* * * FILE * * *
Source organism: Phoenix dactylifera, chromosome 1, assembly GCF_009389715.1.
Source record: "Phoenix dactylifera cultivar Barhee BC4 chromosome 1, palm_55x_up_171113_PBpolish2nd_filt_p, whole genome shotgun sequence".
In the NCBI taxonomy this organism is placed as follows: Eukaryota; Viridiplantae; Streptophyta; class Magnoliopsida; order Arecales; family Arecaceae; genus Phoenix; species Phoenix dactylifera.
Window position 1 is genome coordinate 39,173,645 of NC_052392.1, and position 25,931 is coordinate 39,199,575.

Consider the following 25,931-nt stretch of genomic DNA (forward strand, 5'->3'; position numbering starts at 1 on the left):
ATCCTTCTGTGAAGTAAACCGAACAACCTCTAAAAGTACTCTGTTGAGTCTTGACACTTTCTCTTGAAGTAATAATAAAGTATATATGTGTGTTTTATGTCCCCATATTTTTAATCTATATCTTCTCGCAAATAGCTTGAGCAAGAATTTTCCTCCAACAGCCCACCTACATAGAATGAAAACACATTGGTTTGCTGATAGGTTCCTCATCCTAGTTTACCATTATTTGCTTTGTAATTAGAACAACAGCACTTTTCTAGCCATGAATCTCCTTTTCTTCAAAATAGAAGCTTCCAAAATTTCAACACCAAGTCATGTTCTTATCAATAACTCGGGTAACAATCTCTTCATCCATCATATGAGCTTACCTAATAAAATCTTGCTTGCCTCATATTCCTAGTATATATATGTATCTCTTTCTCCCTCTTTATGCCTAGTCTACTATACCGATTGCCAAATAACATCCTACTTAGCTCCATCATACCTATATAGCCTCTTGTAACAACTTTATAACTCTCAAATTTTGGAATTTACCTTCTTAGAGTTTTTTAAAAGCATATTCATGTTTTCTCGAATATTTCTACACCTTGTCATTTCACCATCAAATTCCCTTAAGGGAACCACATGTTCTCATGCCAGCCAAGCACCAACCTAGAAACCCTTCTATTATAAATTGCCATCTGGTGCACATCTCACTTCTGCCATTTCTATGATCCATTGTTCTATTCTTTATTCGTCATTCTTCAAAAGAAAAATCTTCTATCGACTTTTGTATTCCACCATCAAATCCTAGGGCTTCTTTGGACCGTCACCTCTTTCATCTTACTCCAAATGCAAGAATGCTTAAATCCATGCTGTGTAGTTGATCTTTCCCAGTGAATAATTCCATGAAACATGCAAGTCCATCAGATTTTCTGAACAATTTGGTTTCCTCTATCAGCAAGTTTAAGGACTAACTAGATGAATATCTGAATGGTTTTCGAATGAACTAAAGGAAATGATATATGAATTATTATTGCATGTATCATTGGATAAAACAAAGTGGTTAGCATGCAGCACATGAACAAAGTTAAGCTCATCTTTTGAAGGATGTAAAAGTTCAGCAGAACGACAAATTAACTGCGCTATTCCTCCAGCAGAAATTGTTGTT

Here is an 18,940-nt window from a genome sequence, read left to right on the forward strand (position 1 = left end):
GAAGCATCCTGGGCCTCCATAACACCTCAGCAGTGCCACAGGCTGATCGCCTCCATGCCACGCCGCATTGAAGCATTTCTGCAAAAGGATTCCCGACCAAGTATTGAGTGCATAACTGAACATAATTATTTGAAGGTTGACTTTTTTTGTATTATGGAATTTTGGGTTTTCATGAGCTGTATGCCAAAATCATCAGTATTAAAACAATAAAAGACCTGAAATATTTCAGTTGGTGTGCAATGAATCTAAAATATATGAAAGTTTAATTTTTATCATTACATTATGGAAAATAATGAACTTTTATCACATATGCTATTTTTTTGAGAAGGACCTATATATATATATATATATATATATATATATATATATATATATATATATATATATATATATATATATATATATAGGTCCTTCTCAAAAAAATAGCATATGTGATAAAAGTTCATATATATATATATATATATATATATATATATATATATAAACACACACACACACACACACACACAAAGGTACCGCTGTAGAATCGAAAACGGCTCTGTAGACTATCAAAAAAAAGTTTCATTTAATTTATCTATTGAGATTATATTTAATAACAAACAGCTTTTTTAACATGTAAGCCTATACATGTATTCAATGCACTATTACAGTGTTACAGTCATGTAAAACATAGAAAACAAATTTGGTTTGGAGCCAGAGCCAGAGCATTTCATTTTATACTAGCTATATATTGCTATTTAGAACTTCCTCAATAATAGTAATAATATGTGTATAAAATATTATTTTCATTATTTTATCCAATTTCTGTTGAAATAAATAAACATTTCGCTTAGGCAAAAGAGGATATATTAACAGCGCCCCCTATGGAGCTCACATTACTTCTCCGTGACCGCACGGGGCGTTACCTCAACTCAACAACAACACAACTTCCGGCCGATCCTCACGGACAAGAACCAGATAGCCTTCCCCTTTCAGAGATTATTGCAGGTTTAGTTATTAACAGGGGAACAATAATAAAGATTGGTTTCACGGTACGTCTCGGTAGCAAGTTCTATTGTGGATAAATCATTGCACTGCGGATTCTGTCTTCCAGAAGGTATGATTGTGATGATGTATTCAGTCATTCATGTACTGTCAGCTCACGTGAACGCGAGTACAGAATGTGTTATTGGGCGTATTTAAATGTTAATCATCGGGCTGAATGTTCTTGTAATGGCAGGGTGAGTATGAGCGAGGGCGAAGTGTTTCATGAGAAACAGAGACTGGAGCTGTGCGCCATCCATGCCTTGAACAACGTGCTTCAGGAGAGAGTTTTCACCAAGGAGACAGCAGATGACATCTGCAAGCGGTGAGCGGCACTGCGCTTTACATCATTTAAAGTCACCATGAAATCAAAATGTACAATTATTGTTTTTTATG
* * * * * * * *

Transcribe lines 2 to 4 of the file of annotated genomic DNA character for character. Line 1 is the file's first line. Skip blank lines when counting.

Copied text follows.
Source record: "Phoenix dactylifera cultivar Barhee BC4 chromosome 1, palm_55x_up_171113_PBpolish2nd_filt_p, whole genome shotgun sequence".
In the NCBI taxonomy this organism is placed as follows: Eukaryota; Viridiplantae; Streptophyta; class Magnoliopsida; order Arecales; family Arecaceae; genus Phoenix; species Phoenix dactylifera.
Window position 1 is genome coordinate 39,173,645 of NC_052392.1, and position 25,931 is coordinate 39,199,575.